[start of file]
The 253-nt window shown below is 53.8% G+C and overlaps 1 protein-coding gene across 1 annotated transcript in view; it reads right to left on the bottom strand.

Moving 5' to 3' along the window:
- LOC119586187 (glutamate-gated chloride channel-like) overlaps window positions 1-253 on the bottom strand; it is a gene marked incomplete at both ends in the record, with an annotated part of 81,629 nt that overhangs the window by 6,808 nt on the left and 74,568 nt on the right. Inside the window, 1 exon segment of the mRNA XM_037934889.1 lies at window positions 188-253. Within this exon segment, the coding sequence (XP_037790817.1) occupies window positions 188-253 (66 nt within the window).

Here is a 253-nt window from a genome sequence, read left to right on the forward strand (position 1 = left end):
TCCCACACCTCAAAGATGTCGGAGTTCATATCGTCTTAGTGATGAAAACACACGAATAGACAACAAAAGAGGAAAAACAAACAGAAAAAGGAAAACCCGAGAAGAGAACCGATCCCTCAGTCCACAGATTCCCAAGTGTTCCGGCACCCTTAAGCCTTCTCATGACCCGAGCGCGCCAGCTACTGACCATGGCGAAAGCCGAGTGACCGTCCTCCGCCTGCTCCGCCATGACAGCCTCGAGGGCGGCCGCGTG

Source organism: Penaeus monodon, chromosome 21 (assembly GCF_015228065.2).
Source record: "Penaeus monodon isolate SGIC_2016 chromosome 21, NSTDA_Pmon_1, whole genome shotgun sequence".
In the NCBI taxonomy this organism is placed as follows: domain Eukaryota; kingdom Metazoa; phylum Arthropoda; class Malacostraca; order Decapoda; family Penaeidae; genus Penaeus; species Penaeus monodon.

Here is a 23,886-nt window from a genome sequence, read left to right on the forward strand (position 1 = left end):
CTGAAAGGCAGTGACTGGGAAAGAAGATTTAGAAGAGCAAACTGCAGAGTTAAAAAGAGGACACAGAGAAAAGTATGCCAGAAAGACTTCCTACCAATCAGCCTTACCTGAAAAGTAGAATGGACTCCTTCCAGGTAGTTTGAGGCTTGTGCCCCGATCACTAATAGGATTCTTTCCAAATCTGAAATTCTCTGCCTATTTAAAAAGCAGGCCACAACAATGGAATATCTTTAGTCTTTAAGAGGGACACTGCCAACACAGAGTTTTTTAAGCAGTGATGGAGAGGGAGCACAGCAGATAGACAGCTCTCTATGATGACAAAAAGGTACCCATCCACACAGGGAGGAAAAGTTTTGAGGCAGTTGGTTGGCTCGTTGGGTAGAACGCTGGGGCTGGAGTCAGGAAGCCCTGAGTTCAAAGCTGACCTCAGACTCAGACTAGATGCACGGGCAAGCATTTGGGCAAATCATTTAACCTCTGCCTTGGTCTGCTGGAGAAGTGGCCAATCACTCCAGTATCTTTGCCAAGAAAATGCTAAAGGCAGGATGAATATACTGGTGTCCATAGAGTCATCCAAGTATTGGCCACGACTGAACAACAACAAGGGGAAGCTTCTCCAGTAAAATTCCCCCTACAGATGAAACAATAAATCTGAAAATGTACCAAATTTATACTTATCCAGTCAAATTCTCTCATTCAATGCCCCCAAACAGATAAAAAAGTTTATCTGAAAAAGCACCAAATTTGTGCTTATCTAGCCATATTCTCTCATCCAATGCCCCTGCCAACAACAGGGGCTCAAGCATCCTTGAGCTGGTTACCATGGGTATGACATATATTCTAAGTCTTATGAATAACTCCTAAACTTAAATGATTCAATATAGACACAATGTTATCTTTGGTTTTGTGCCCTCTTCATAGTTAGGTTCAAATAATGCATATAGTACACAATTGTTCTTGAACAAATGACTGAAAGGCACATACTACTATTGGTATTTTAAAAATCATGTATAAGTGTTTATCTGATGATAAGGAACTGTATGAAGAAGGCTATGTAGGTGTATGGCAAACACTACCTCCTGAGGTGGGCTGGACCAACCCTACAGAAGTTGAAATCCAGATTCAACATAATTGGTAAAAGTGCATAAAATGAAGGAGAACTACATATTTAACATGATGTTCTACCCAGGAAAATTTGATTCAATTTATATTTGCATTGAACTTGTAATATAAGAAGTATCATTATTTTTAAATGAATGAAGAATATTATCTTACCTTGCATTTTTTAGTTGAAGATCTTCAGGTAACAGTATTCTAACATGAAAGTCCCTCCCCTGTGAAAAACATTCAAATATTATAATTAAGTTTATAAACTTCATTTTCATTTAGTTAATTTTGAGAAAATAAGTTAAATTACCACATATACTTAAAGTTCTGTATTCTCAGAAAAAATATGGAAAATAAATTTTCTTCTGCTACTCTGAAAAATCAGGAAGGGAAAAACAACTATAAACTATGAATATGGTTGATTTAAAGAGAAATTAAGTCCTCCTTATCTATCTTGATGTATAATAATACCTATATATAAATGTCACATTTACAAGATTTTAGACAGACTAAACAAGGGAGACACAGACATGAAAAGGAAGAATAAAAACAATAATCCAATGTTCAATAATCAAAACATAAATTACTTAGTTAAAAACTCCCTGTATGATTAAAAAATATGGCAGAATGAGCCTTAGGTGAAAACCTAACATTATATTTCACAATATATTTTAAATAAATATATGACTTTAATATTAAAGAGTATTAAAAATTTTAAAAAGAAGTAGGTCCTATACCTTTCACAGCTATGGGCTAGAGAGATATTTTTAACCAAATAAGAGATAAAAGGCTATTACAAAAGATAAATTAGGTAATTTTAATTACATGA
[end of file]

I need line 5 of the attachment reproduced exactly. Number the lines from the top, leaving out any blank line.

TCCCACACCTCAAAGATGTCGGAGTTCATATCGTCTTAGTGATGAAAACACACGAATAGACAACAAAAGAGGAAAAACAAACAGAAAAAGGAAAACCCGAGAAGAGAACCGATCCCTCAGTCCACAGATTCCCAAGTGTTCCGGCACCCTTAAGCCTTCTCATGACCCGAGCGCGCCAGCTACTGACCATGGCGAAAGCCGAGTGACCGTCCTCCGCCTGCTCCGCCATGACAGCCTCGAGGGCGGCCGCGTG